If you’re new to Canada, then you may find yourself a bit confused by the term “hydro bill” in Canada. Many of my American friends who’ve visited Canada automatically assume that a hydro bill refers to a water bill. I completely understand the logic, but it’s incorrect.
In Canada, the electricity bill is commonly referred to as the hydro bill due to the widespread usage of hydroelectric power throughout Canada.
Below, I’ll explain a bit more about our country’s hydroelectric system and give you a breakdown of your hydro bill.
Still, scratching your head about why it’s called a hydro bill? You’re not the only one – just check out this thread on the r/NoStupidQuestions subreddit. This tends to be particularly confusing to those visiting Canada from the States, where the word “hydro” is commonly associated with water and water services.
The most likely reason behind the confusion is that the United States generates less than 20% of its power using renewable methods like wind, solar, and water. Over 60% of the power in the US comes from fossil fuels.
By contrast, over 60% of Canada’s electricity comes from hydroelectric generation.
Hydroelectric power is simple, reliable, and, most importantly – sustainable. Most hydroelectric generators use turbines, which are spun with water that is run through a dam. As the turbines spin, they generate a massive amount of energy – enough to power entire cities.
Alluding to their power generation methods, many Canadian power providers include the term hydro in their names. Examples include:
- Hydro One
- BC Hydro
- Toronto Hydro
- Hydro Ottawa
- Manitoba Hydro
Because of this, many Canadians simply refer to their power bill as their hydro bill.
Now that you understand the etymology of the term, let’s take a few minutes to look over what a typical hydro bill in Canada looks like, so you can understand your energy statement. Although your hydro bill statement may look slightly different, most hydro bills include all of the same basic information, including:
- The service address
- The statement date
- The meter number
- The name of the hydro provider
- The amount due
- The date the bill needs to be paid by
- A detailed list of charges
The top of your hydro bill should clearly state the service address of the home, apartment unit, or business address where the power is being provided to.
This may be slightly confusing if you live in a duplex or other shared-wall home, so just make sure to look for the exact unit number to make sure that you’re not accidentally paying your neighbour’s bill instead!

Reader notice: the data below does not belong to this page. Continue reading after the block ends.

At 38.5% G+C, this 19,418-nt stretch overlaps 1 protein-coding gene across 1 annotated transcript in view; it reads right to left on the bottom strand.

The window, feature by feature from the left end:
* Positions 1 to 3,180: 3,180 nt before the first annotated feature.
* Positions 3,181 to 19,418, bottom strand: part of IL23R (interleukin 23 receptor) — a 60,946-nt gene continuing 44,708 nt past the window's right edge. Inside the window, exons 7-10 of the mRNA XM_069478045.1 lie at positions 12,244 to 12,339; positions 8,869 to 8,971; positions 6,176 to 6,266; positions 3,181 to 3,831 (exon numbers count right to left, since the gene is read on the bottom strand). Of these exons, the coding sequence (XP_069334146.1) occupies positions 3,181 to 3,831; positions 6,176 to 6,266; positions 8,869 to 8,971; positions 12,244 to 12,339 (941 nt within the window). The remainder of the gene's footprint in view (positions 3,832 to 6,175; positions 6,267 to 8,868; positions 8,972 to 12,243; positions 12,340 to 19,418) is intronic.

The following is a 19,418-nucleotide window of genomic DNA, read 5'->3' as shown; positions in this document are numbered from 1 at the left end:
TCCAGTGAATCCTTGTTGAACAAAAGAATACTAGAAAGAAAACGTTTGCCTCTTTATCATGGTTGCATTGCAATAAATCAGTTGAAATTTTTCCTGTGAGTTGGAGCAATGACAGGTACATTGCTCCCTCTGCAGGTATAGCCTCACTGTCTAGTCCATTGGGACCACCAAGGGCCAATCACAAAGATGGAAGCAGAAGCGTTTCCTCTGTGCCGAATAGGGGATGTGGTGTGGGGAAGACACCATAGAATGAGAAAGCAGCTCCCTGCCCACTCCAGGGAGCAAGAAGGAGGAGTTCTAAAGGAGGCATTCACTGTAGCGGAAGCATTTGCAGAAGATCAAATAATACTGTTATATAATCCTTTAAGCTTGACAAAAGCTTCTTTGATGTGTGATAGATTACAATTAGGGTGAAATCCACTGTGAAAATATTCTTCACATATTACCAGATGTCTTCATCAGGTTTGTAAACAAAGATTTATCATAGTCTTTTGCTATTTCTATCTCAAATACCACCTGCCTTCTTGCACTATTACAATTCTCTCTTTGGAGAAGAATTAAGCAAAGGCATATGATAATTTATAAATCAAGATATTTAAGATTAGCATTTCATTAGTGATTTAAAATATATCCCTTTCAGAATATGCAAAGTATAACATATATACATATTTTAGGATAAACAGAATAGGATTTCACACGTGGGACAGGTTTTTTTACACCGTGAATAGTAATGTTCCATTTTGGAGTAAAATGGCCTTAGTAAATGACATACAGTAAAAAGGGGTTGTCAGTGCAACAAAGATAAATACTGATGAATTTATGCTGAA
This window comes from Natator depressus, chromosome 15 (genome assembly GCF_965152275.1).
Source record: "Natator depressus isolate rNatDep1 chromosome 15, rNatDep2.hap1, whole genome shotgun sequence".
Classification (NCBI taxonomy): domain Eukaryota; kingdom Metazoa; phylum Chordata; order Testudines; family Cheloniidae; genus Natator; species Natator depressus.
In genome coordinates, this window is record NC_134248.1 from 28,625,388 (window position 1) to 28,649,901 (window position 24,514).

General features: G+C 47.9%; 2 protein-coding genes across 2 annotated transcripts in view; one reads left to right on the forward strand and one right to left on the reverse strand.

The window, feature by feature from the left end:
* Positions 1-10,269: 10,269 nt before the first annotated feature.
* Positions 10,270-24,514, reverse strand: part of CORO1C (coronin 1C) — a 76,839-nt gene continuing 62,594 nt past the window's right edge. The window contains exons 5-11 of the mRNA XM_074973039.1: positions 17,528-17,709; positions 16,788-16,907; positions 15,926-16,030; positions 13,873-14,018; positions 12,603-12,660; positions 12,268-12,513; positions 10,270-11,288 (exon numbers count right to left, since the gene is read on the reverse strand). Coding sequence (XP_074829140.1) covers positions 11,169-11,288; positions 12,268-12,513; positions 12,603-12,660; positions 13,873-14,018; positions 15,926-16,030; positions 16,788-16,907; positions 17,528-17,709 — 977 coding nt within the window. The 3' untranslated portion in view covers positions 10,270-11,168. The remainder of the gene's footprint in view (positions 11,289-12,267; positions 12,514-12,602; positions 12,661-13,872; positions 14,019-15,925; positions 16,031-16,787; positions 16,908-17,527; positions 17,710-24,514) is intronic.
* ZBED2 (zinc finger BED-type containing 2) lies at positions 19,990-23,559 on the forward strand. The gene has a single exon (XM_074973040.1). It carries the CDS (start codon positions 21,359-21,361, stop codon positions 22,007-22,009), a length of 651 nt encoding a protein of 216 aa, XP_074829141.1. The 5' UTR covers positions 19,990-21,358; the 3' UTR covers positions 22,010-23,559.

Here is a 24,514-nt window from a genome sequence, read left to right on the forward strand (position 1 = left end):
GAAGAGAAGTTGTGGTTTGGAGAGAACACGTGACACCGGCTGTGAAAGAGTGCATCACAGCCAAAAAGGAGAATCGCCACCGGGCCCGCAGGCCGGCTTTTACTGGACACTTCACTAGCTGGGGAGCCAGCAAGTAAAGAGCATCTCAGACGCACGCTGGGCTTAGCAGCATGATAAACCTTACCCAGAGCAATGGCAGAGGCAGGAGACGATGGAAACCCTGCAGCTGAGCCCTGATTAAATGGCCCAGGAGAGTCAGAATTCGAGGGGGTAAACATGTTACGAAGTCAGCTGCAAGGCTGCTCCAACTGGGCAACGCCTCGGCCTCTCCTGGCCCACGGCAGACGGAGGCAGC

Don’t confuse the statement date with your hydro bill’s due date. The statement date merely reflects the date that the bill was printed and mailed. Because of this, the statement date may reflect a date that’s several days before you received the bill in the first place.
If your home is connected to the power grid, then you’ll have a specific meter number assigned to your residence. Before power from the main line reaches your home, it must pass through a meter that measures how many watts or kilowatts of energy you’re using.
Today, most hydro providers can calculate your energy usage digitally. However, some hydro providers may send a crew member out to your residence to manually record the meter amount.
At the top of the page, you should be able to see the name of the electrical service provider clearly. Canada has over 20 major power companies, each serving various provinces, cities, and geographical regions of the country.
This is the most important part. The amount due clearly defines the amount of money that you owe for the one-month period reflected in the statement. If you have a past-due balance or late fees, these will be listed directly under the amount due, along with the total amount that you owe.
A bill wouldn’t be a bill without a clear due date. Most energy bill statements are sent out to customers at least two weeks before the due date, which gives customers time to make payment arrangements.
In Canada, most power companies aren’t allowed to cut off your service unless your payment is at least 14 days late. Most companies give you even more leeway than this (although you may be harassed with phone calls and late fees).
Another important fact to note is that Canadian hydro providers are not allowed to cut off your power during the winter between November 15th and April 30th. No matter how late you are on your bill during this period, you don’t have to worry about freezing to death in the winter.
Still, late fees and penalties may be imposed, so I don’t recommend falling behind on your bill.
Along with listing the amount that you owe, your hydro bill should also outline all of the individual charges associated with your account. This generally includes:
- Electricity charges – the number of kilowatts you used and the charge rate
- Power delivery charges – fees imposed to support the electrical grid delivery system
- Gas charges – some hydro companies also provide natural gas service, which will be included with your electric bill
- Taxes & regulatory charges – Canadians are required to pay GST/HST sales tax on the energy they use, in addition to local taxes and regulatory charges
Some provinces, such as Ontario, offer energy rebates that allow eligible taxpayers to save money by reimbursing them for some taxes and regulatory charges.
Your hydro bill in Canada is more or less the same as an electrical power bill from any other Western country. To avoid late fees and retain your security deposit, I recommend paying your bill on time or setting up an automatic payment withdrawal.
Did you know that you can also invest in utility and power companies? This can be a very stable investment as the country grows and energy needs increase. To learn more, check out my post on the best utilities stocks to invest in next!